Many of the people I talk to who are involved in corporate event production, are quick to say, “why measure…?” I hate to generalize, but usually the more closely they are involved with the operational aspects of the event, the less interested they tend to be in using the event as a platform for market research.
Given what it takes to make it happen, it’s no wonder that people often lose sight of the fact that executing a flawless event is not the point of the exercise… The simple fact is, that the purpose of every event that I have ever been associated with is influencing the audience.
Which is why is why event-based market research can be as valuable to the managers who implement events, as it is to the executives who sponsor them.
Let’s look at four of the key benefits that can come from a thoughtfully designed program, that is aligned with the way that your company measures success.
1/ Research is essential to defining the contribution of the event to the pipeline.
Name an event, and chances are that it’s in the marketing mix because it touches the pipeline. Many events are specifically designed to accelerate the pipeline or to add to it. But even when the end goal isn’t sales, the attendees are usually people with a considerable voice in the specification and/or purchasing process.
If you’ve read our whitepaper, 5 Things Your CMO Wants To Know About Your Event, you already know that being able to put revenue dollars next to the event price tag is a priority for senior managers.
Some of this of course comes from sales and is reported as leads and in CRM. But the opportunity also exists to demonstrate how the event helped to create favorable perceptions and opinions of the company; key elements to any sale.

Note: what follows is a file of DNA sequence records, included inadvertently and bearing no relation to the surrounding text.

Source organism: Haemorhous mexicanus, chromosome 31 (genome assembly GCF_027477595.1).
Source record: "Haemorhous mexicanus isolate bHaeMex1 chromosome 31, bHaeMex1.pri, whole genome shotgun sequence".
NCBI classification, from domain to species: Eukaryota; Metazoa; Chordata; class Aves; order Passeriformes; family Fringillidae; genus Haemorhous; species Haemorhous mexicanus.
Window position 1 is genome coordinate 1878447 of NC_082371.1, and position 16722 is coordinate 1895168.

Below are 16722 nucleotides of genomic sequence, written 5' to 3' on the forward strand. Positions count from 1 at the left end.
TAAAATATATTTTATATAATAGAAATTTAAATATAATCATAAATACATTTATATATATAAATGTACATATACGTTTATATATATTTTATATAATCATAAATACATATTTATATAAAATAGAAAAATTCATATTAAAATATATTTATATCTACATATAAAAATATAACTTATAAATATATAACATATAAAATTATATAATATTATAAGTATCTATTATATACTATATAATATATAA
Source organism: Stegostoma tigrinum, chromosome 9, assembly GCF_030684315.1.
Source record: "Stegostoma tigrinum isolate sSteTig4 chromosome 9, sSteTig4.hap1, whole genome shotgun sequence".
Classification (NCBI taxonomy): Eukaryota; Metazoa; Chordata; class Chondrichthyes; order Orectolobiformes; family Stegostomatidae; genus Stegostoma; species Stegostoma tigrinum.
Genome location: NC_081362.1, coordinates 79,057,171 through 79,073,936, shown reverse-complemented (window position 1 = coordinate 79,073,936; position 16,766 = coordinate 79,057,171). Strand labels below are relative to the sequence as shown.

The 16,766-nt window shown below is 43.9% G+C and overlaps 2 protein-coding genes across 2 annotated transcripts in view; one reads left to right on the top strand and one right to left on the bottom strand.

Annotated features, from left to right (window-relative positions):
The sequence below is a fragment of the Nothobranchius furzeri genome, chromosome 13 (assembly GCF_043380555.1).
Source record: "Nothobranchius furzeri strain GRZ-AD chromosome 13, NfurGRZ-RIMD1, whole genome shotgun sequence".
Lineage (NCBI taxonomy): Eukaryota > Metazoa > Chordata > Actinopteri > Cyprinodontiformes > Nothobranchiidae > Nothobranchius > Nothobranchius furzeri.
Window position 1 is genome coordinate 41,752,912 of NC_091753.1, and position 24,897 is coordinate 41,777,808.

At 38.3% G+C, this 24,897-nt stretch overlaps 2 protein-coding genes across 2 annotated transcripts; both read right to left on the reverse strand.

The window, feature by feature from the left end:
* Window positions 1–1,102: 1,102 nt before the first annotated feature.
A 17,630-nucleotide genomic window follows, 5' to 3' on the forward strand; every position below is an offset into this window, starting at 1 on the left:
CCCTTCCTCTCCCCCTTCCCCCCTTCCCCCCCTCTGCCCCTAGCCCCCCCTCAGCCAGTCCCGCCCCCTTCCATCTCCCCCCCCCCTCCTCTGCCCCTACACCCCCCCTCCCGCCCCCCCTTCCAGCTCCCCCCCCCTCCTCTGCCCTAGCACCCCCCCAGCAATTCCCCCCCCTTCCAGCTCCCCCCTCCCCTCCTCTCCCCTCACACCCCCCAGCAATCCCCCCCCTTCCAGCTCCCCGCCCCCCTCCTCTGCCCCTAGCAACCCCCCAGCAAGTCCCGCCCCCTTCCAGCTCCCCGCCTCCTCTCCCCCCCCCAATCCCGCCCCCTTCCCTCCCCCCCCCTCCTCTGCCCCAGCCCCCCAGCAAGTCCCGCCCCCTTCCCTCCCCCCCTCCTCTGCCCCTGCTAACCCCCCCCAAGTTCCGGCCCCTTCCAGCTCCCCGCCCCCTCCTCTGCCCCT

2/ Research is a way to gain actionable customer insights.
As one client told me recently “events are a goldmine”.
Think about it, your best customers – the decision makers and influencers who will make or break your forecast – are all right there in your carefully designed, branded environment. Where you can talk to them, study them and learn from them.
It is difficult to imagine a better opportunity to leverage your event investment then to learn more about your customers, partners and prospects.
3/ Research makes it possible to optimize and articulate the ROI on the event spend.
Everybody wants to work smarter not harder, and that is especially true when you are dealing with something as complex as planning an event. The process involves a myriad of choices and often finding the middle ground to satisfy competing agendas.
Research can ensure that your team has the information they need to be successful. You can provide them with data-based insights into the messaging for the audience acquisition program, the content that will shape the agenda, and the insight they need to plan the flow so that the activities that are the most important to your guests, are easy to find and appropriately sized to accommodate them.
It’s the difference between knowing and guessing.
4/ Research is the foundation of any continuous improvement process.
Sounds simple but you can’t do better, if you don’t know that you’re not doing well… Over the years we’ve seen plenty of events that didn’t change with the times lose their audience, and then their reason for being. They weren’t bad events – it was just that the people who ran them or sponsored them, thought that they had discovered a magic formula. Their business was changing right in front of them, and they weren’t able to change with it.
Events have to compete for their audience. People are busy and they have lots of choices. Content is usually available instantly, no one likes to get sold and how great can the food be? Giving up three days and taking a couple of plane trips is not something that a lot of people really want to do… unless your offer makes it clear that they are going to get a return on their investment.
The key to attracting the audience segments who are essential to the success of your business, is offering an experience that is relevant to their needs and interests. That means having a way to take the pulse so that you can do more then keep up, you can lead.
Are you using your events to learn more about your audience? If not you are missing out on a golden opportunity.
To learn more about our process for developing an event-based market research program, please visit http://audiencemetrix.com/programs/